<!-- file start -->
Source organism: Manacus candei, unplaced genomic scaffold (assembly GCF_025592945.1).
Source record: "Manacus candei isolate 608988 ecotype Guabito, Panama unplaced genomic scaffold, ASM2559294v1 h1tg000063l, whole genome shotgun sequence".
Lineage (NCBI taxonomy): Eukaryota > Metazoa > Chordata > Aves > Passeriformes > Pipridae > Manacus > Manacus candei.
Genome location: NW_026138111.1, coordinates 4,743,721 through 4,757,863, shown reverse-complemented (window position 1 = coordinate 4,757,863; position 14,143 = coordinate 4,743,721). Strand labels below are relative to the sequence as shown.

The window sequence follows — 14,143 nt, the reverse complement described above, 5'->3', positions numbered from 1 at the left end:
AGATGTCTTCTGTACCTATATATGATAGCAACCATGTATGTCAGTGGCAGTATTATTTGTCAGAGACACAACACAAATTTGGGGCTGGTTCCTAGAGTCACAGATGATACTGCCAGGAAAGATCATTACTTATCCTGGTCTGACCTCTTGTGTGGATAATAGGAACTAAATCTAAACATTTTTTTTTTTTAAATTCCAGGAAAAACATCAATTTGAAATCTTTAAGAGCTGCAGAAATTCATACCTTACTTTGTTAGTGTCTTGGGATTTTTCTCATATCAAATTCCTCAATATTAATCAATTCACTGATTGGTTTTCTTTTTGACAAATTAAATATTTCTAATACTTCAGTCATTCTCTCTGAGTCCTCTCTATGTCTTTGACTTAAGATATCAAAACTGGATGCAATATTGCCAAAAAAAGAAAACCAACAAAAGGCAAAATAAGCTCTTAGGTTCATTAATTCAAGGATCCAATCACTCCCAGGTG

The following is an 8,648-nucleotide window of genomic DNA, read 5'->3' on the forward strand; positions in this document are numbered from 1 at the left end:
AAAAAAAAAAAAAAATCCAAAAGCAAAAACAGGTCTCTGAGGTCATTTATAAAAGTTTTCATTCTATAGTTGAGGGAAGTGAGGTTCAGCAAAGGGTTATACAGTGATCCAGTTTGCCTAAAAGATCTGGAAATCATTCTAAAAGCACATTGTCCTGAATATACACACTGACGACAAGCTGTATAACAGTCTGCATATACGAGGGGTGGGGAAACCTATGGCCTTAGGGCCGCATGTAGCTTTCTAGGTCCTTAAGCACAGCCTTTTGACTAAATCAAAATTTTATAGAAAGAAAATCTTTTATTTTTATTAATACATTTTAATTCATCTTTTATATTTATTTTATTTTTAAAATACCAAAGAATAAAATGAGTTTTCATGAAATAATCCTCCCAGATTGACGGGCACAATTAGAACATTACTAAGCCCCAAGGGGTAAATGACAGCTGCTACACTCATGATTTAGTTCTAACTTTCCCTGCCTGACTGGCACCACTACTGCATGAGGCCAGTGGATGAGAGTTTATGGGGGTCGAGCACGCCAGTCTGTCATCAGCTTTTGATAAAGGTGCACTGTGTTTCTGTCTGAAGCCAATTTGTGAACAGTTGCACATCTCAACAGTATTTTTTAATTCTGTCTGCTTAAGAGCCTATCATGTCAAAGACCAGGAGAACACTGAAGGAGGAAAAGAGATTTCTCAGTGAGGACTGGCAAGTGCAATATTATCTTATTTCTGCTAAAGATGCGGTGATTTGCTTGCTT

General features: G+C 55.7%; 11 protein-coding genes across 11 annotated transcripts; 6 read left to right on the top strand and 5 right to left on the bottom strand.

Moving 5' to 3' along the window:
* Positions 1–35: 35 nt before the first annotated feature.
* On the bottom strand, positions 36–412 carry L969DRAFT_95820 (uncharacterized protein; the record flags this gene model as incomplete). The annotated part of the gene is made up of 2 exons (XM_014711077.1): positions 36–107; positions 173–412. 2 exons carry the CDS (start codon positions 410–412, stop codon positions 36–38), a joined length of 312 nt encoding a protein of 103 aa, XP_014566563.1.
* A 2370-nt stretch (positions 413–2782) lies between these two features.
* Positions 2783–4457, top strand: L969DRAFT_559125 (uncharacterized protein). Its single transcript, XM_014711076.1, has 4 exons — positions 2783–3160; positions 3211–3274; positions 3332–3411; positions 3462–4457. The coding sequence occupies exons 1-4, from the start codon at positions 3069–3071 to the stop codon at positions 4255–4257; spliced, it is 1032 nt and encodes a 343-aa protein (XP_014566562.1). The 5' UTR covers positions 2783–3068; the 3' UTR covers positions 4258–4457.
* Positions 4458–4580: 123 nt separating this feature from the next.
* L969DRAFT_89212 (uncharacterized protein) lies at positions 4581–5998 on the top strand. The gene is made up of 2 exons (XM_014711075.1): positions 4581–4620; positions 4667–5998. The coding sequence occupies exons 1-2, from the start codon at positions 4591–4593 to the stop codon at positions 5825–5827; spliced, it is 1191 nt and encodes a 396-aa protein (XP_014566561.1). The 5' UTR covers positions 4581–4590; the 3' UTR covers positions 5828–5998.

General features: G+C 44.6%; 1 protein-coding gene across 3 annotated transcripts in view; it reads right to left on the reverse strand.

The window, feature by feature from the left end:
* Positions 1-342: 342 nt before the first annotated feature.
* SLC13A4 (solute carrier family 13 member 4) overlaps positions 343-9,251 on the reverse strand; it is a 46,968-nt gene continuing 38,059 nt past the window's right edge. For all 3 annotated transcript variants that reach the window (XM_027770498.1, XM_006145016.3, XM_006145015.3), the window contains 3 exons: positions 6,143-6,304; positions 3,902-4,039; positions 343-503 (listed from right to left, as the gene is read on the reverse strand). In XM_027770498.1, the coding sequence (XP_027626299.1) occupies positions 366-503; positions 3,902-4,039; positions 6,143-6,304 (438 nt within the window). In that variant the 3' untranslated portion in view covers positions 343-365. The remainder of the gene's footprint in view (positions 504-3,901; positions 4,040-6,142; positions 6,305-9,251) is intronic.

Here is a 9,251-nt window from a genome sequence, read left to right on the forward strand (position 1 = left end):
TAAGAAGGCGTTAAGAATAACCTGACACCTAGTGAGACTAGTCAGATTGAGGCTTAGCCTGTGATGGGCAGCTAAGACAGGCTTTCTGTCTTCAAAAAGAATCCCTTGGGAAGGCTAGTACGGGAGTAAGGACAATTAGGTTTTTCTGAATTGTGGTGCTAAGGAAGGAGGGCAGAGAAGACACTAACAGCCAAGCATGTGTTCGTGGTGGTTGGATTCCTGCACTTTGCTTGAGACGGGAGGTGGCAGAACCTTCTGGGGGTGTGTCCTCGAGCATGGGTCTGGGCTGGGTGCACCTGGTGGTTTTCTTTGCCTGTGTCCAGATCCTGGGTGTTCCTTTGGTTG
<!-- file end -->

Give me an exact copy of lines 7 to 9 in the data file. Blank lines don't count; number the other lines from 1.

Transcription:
The following is an 8,648-nucleotide window of genomic DNA, read 5'->3' on the forward strand; positions in this document are numbered from 1 at the left end:
AAAAAAAAAAAAAAATCCAAAAGCAAAAACAGGTCTCTGAGGTCATTTATAAAAGTTTTCATTCTATAGTTGAGGGAAGTGAGGTTCAGCAAAGGGTTATACAGTGATCCAGTTTGCCTAAAAGATCTGGAAATCATTCTAAAAGCACATTGTCCTGAATATACACACTGACGACAAGCTGTATAACAGTCTGCATATACGAGGGGTGGGGAAACCTATGGCCTTAGGGCCGCATGTAGCTTTCTAGGTCCTTAAGCACAGCCTTTTGACTAAATCAAAATTTTATAGAAAGAAAATCTTTTATTTTTATTAATACATTTTAATTCATCTTTTATATTTATTTTATTTTTAAAATACCAAAGAATAAAATGAGTTTTCATGAAATAATCCTCCCAGATTGACGGGCACAATTAGAACATTACTAAGCCCCAAGGGGTAAATGACAGCTGCTACACTCATGATTTAGTTCTAACTTTCCCTGCCTGACTGGCACCACTACTGCATGAGGCCAGTGGATGAGAGTTTATGGGGGTCGAGCACGCCAGTCTGTCATCAGCTTTTGATAAAGGTGCACTGTGTTTCTGTCTGAAGCCAATTTGTGAACAGTTGCACATCTCAACAGTATTTTTTAATTCTGTCTGCTTAAGAGCCTATCATGTCAAAGACCAGGAGAACACTGAAGGAGGAAAAGAGATTTCTCAGTGAGGACTGGCAAGTGCAATATTATCTTATTTCTGCTAAAGATGCGGTGATTTGCTTGCTT

General features: G+C 55.7%; 11 protein-coding genes across 11 annotated transcripts; 6 read left to right on the top strand and 5 right to left on the bottom strand.